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Vadim Finkelchtein Interview Part II: “We’ve always wanted to collaborate with good partners, the problem is that Dana White is not letting that happen.”

In Part I of’s exclusive interview with M-1 Global President and manager for Fedor Emelianenko, Vadim Finkelchtein, discussed in detail some of the specific negotiation points that came up during contract negotiations between the UFC and Fedor.

In Part II, Finkelchtein addresses questions about whether Fedor’s current contract with Affliction and M-1 would prevent him from fighting for the UFC; how his dealings with Dana White and Lorenzo Fertitta were from a behind-the-scenes perspective; whether he truly believes that White doesn’t consider Fedor to be the number one heavyweight in the world; and more.

Sam Caplan: Dana White has said he’s still willing to talk with Fedor about having him fight for the UFC. However, would Fedor’s current contract with Affliction even allow him to fight for the UFC?

Vadim Finkelchtein: Affliction is M-1 Global’s partner. We have an agreement with Affliction where we collaborate on these shows. Unfortunately, with the show that happened before, it may not have appeared that way and this is something we’ve resolved with our partners at Affliction. But the first show with Sylvia and this upcoming one is an Affliction/M-1 Global show and the agreement that we have in regard to Fedor is that Fedor is signed to M-1 Global. Fedor’s promoter is M-1 Global.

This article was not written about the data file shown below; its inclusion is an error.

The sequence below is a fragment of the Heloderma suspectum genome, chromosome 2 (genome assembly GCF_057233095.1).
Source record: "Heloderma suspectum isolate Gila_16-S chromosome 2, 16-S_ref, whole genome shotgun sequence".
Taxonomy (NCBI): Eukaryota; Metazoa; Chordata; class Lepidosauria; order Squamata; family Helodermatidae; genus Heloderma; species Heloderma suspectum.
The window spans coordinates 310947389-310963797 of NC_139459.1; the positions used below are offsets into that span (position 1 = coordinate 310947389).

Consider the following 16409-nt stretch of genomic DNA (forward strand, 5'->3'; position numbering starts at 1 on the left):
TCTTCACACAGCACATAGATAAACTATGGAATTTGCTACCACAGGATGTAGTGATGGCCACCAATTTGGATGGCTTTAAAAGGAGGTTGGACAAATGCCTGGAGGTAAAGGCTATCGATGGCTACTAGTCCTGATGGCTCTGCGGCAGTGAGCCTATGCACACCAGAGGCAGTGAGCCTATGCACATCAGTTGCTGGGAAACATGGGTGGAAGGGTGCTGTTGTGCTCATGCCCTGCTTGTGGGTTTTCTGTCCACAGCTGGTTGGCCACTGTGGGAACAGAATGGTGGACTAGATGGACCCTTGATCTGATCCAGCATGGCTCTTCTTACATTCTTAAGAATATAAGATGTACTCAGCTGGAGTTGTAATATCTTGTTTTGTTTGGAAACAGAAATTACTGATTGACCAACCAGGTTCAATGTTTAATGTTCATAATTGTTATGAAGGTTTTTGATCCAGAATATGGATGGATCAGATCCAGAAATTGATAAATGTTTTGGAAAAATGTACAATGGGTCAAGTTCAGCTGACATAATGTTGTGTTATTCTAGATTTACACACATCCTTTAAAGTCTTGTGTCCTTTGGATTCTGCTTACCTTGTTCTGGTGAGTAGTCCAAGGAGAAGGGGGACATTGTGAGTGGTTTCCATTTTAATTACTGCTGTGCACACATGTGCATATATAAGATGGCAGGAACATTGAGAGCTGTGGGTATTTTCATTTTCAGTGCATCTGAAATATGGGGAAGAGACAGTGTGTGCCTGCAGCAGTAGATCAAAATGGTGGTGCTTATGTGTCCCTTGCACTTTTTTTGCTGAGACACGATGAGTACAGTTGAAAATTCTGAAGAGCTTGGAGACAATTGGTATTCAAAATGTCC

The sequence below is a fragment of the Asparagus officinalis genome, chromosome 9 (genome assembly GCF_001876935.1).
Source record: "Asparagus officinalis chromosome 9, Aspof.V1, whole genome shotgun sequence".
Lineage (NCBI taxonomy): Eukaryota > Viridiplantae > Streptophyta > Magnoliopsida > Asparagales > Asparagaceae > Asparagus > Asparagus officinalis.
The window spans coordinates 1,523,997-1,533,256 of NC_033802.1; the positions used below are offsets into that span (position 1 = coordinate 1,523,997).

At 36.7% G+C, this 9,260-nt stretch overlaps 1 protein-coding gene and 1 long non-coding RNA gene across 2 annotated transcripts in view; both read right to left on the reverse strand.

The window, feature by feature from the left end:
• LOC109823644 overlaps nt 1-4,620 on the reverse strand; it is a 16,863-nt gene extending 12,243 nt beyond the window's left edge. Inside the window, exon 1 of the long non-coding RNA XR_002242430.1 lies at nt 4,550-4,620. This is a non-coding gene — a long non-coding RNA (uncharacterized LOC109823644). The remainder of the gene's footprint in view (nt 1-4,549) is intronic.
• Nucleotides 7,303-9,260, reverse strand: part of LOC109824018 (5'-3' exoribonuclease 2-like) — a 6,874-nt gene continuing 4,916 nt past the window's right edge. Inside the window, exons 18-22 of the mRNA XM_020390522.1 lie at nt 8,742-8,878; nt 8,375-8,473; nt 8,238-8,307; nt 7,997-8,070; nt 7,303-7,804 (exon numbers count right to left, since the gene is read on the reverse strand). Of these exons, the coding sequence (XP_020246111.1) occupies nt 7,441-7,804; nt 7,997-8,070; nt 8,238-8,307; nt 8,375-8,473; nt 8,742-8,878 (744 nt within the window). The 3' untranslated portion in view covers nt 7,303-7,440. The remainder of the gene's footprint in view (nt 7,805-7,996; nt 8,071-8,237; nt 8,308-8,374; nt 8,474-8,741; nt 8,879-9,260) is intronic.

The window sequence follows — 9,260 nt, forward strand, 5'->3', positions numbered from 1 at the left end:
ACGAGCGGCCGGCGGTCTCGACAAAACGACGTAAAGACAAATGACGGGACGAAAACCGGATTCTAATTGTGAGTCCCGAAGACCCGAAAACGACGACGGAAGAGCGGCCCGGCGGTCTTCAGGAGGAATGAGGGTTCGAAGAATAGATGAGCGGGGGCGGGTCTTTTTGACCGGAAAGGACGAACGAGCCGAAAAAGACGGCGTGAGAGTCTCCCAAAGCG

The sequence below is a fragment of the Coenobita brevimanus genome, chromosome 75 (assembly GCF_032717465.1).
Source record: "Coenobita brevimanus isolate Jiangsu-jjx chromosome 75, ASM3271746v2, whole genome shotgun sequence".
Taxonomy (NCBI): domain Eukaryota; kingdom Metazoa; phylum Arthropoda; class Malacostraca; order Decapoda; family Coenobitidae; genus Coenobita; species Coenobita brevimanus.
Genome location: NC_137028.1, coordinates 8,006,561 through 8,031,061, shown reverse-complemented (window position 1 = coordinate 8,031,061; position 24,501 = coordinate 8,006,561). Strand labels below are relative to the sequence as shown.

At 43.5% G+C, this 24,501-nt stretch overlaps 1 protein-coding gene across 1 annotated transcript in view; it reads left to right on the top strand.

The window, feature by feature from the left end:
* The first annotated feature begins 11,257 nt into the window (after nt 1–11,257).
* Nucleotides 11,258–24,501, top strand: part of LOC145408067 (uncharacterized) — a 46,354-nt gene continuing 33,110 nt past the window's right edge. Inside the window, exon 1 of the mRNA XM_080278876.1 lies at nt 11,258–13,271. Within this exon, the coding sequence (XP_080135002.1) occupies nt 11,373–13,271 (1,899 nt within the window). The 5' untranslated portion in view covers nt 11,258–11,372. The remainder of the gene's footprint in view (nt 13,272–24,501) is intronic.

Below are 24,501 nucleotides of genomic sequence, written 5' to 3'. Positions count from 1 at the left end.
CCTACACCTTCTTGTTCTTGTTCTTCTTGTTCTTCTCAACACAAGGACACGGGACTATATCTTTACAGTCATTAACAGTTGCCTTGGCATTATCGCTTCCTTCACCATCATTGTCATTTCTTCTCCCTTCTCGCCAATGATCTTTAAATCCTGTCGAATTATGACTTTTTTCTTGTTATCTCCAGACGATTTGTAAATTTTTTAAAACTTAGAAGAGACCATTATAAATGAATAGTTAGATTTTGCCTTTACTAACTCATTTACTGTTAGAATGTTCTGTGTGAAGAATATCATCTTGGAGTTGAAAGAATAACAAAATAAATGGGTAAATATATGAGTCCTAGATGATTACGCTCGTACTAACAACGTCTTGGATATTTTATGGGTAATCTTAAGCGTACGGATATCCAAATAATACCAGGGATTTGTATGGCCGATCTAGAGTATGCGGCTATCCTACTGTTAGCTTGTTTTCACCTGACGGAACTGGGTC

Affliction is our partner in having Fedor fight in the United States and the contract that in essence controls Fedor is the contract that Fedor signed with M-1 Global, which is essentially that same contract that the UFC offered in terms of money and all of the terms that should have been included in a promotional deal. The only thing missing is whatever Fedor would either not agree to or at least wanted to talk about, which were the restrictive terms that Fedor had concerns with.

Today, if M-1 were to have Fedor fight whoever is considered the heavyweight champion of the UFC at this point, whether it’s Lesnar, Mir, or whoever, the possibility of having Fedor fight any of them is certainly out there. We’ve always wanted to collaborate with good partners. The problem is that Dana White is not letting that happen. Whether it’s a desire to monopolize everything or simply a desire to not want to work with others, the reason why it’s not happening has nothing to do with M-1 or their relationship with Affliction. We have good partners and are putting on good shows but that doesn’t preclude having Fedor fight in the UFC.

Sam Caplan: But as it stands today, if Fedor were to fight in the UFC, he would have to be promoted as part of Affliction and M-1 Global?

Vadim Finkelchtein: Today, it’s hard to say who Fedor would fight because they are trying to tell everybody who they happen to have at the time is the best heavyweight in the world, whether it’s Frank Mir or Lesnar. But if Fedor were going to fight one of these guys today, it would have to be a co-promotion where M-1 Global and our partner Affliction is involved. It can be done just like it is all over the world like it’s done with boxers and any two promotional companies that have an opportunity to bring the public the best possible fight. At this point today, it cannot be a one-person show.

Sam Caplan: In Part I of the interview, you spoke of the rigid nature of one of the UFC’s former attorneys. Can you describe the demeanor of both Dana White and Lorenzo Fertitta during your dealings with him?